By Muriel Boselli and Oleg Vukmanovic
PARIS/ABERDEEN (Reuters) - Total plans to send a helicopter to inspect its Elgin North Sea platform in the next few days to ensure it is safe before beginning work to cap a well that has leaked explosive gas for more than a week, two industry sources close to the matter said on Monday.
Officials from the French operator of the oil and gas platform are due to meet Britain's Health and Safety Executive on Monday to discuss the risks involved in sending humans to the platform.
All 238 workers have been evacuated and a two-mile exclusion zone set up around the platform for safety reasons, with fire-fighting ships on standby.
"Total is sending its own people to ensure the platform is safe...in the next few days," one of the sources said. It was unclear how many staff would take part.
If the operation is successful, Total plans to send experts by the end of the week to the platform to begin injecting mud on the wellhead to stop the gas leak, the sources said.
A Total spokesman said the group was continuing talks with HSE on different aspects of the operation, but declined to comment on any plan to send a helicopter.
The union representing staff at the Elgin platform opposes plans to fly a team of crisis engineers to the platform saying it is too dangerous given the amounts of gas in the vicinity.
"We think this is a highly dangerous tactic. Even a dropped hammer could ignite the gas. The whole thing would have to executed perfectly," said a union official who asked not to be identified.
Total has hired a team of international experts to advise it on how to plug the leak, including U.S. firefighting and engineering firm Wild Well Control, which helped tackle BP's Gulf of Mexico oil spill in 2010 and Kuwait's raging oil fires in 1991.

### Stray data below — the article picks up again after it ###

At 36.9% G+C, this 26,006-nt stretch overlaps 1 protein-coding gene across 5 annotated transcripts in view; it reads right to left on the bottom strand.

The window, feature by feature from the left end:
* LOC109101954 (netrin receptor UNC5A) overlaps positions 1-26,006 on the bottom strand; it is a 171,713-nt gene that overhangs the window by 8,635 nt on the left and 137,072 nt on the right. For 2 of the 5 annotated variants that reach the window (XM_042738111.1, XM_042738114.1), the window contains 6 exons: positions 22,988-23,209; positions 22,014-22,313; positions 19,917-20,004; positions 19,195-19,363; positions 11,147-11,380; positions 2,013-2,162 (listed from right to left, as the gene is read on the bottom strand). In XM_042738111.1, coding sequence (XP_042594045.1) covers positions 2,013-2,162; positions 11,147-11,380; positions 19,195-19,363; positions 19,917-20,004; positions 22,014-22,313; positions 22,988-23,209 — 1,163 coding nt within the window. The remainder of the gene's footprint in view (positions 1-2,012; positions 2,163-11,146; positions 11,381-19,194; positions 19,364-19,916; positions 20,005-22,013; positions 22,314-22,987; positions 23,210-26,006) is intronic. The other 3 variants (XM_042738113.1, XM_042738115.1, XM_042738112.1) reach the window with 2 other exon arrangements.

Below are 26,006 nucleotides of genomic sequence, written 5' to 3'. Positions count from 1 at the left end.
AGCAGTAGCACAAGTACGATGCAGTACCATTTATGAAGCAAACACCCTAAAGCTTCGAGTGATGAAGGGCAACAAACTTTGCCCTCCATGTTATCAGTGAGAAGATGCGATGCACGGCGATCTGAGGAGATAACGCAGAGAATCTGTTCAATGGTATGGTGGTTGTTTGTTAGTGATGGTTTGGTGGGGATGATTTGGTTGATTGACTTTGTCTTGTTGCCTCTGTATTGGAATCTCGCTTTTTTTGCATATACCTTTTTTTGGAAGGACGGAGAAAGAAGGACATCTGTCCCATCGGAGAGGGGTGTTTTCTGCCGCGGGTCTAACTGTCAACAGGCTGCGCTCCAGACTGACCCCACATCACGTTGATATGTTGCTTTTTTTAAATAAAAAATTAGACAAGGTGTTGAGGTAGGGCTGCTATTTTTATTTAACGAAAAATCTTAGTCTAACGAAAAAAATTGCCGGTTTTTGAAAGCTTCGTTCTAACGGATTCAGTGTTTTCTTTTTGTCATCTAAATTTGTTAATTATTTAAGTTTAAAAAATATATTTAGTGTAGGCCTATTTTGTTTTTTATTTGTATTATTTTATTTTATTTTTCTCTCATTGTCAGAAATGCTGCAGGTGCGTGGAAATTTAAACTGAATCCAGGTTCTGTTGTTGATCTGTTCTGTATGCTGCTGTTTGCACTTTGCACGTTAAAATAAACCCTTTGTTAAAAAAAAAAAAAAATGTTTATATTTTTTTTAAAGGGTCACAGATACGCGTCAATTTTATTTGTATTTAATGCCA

Total will use Canadian CHC Helicopter for its operation, which specializes in the transportation of offshore oil and gas platforms and vessels, the two sources said.
In parallel, the firm has also started preparations for drilling two relief wells.
On Saturday Total confirmed that a gas flare, lit during the evacuation to burn off excess gas, had gone out, reducing the threat of an explosion.
The flare had been burning just 100 meters from the site of the gas leak.
A Greenpeace ship has also arrived near the 2-mile exclusion zone surrounding the platform, the group said. Greenpeace activists collected their first samples of water and air, which will be analyzed in Germany.
Danger posed by the gas leak on sea birds and marine plants and animals was small, a marine pollution expert said, due to the low quantity of hydrocarbons contained within the condensates that have formed a slick on the water.
"If things continue as they are, I do not think that the marine pollution risks are high. The condensate slick is reported to be slight and diminishing," said Martin Preston, a marine pollution specialist at the University of Liverpool.
Total said to its staff at the end of last week that the gas leak emitted daily carbon dioxide emissions equivalent to a Paris/Shanghai round trip, a source at the company said.
(Additional reporting by Karolin Schaps in London, Marion Douet and Valerie Parent in Paris; Editing by Erica Billingham and Jason Neely)